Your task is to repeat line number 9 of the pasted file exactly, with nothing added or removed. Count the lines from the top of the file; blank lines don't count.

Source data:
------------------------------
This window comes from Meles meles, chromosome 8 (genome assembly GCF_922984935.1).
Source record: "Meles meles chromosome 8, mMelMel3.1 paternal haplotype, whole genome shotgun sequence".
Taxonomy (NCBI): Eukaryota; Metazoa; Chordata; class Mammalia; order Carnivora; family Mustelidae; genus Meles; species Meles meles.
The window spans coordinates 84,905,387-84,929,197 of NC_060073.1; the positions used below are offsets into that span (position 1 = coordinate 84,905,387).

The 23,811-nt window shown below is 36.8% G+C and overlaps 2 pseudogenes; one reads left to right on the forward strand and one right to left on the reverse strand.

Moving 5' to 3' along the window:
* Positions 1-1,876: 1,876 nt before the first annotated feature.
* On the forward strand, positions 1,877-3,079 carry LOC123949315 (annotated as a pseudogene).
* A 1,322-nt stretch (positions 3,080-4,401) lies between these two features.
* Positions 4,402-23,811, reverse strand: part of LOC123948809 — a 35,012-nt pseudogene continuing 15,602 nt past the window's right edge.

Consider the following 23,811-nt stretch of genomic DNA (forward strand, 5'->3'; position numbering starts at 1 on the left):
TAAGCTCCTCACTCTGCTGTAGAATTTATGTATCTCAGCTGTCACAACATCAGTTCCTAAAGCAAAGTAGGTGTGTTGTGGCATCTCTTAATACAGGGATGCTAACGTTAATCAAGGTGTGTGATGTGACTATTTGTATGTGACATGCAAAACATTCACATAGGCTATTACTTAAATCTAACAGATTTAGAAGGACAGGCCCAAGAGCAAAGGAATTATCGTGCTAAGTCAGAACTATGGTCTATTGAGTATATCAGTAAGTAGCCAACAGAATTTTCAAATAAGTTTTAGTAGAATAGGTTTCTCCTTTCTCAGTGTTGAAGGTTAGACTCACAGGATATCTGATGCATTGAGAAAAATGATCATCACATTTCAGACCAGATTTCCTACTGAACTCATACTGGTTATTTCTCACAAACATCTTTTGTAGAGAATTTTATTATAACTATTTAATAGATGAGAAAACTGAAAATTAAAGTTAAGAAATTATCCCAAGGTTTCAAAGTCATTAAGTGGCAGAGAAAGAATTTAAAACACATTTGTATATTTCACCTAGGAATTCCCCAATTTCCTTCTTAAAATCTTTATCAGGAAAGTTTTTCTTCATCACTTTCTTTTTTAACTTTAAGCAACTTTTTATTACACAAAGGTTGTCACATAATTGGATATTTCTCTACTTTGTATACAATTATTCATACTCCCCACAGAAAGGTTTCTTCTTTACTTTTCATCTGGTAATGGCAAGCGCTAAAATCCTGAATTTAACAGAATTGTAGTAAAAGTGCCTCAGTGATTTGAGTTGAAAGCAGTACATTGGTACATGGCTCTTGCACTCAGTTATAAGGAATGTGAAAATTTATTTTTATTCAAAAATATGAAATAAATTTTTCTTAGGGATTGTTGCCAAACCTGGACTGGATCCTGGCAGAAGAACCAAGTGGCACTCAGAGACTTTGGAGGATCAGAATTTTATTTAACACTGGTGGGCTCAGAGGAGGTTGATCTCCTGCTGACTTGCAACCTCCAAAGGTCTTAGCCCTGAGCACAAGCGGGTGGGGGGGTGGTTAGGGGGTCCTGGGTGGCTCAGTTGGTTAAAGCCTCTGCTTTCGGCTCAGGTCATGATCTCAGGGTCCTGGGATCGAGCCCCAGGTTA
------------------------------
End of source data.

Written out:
* A 1,322-nt stretch (positions 3,080-4,401) lies between these two features.